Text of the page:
Another SWIFT hack highlights security failures at multiple banks

“BDA discovered that for each unauthorized transfer, an unauthorized user remotely accessed BDA’s computer system after hours, logged onto the SWIFT network purporting to be BDA, and redirected transactions to new beneficiaries with significant dollar amounts…”
— DataBreachToday

The news relating to the security of the SWIFT messaging system seems to be getting worse as more stories come out about breaches, some successful and some not, at banks around the world.  According to this article from DataBreachToday, an attacker was able to access the Banco de Austro (BDA) network and request transfers from multiple banks, undetected in most cases.  BDA is suing Wells Fargo for not detecting the fraud (note the irony) and Wells Fargo is standing firm that the root cause of the loss was the poor security at BDA.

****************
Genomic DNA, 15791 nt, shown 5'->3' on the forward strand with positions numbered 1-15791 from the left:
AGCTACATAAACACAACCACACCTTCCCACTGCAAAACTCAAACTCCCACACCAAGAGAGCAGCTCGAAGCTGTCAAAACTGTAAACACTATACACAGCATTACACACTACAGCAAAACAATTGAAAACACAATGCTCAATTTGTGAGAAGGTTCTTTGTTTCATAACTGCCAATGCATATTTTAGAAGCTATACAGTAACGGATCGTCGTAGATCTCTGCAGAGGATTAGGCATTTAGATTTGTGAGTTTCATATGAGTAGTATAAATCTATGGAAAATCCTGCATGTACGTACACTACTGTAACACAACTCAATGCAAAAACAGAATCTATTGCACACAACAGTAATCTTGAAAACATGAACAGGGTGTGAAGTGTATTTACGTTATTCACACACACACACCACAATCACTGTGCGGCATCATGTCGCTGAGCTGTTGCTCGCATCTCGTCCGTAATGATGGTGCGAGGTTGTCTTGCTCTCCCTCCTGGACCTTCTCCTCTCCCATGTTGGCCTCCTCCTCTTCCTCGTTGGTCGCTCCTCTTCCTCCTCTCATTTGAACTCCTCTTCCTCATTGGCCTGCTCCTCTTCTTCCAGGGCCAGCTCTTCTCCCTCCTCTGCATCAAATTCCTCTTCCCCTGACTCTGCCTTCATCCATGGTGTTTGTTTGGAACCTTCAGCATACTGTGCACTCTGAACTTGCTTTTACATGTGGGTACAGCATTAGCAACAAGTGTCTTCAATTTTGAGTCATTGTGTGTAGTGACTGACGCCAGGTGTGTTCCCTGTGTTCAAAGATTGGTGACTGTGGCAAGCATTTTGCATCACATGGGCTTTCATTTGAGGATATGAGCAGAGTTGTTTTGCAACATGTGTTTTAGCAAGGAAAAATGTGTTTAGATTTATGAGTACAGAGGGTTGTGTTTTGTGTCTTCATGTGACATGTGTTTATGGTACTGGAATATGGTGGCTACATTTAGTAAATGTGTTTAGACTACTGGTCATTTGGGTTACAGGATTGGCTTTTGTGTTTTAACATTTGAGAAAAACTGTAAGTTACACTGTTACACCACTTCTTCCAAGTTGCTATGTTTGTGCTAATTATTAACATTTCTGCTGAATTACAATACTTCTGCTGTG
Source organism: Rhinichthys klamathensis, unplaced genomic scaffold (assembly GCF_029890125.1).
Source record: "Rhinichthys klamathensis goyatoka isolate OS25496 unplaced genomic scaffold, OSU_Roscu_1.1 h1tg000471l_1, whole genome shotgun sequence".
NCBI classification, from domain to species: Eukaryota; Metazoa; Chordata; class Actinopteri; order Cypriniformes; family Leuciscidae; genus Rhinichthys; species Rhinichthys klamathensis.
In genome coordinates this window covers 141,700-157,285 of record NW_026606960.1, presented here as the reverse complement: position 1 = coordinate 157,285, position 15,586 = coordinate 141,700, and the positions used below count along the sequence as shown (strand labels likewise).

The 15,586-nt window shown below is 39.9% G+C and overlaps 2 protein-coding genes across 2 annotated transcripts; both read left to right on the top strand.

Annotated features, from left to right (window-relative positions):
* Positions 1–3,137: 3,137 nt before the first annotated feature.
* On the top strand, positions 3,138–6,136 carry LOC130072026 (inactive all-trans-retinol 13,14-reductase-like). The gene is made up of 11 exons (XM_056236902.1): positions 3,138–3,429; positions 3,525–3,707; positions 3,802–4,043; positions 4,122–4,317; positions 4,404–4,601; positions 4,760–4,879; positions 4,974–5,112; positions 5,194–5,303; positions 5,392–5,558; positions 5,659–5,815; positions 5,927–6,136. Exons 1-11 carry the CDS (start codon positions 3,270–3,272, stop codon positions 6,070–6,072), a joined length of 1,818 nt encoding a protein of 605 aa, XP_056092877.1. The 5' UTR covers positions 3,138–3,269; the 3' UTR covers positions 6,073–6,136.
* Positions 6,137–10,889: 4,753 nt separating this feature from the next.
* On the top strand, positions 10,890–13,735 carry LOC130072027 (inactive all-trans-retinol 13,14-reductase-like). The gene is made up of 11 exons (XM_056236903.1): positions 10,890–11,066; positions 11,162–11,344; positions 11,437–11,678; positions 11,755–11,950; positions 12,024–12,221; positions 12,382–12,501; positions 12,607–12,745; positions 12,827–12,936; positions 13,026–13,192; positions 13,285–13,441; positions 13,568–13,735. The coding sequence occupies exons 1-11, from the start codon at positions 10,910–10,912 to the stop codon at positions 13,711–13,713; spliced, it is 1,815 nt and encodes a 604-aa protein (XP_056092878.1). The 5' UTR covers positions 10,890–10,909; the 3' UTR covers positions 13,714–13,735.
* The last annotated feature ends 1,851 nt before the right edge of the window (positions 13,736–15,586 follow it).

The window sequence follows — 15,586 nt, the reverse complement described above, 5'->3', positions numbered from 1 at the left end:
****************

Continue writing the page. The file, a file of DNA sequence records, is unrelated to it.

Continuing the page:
What Failed (a short list)

  • According to the article, the BDA systems were accessed remotely by unauthorized personnel after hours.  Not only were attackers able to gain unauthorized access but they were able to maintain it undetected long enough to make s number of fraudulent transactions.
  • Wells Fargo failed to identify the transfers as fraudulent but, when the same attempts were made against Citibank, they were flagged.

Possible solutions (a short list)

  • Better access control. If remote access to the banks system is required, confirming that the entity on the remote end of the connection is who they say they are and that they’re doing what they’re supposed to be doing is paramount.
  • Better authentication of transfers. It’s safe to assume that the SWIFT systems security through obscurity model is no longer a viable approach. Taking a look at the Bitcoin model may be a good place to start (decentralized ledger with cryptographic confirmation that repeats every x [minutes | hours | days | etc.] before the transaction is confirmed legitimate).
  • Better information sharing between SWIFT members on a) the attacks that they are seeing, b) the success and failures they are having against these attacks and c) the processes that they employ (effectively and otherwise) to detect and mitigate the attacks.

Misc / Errata

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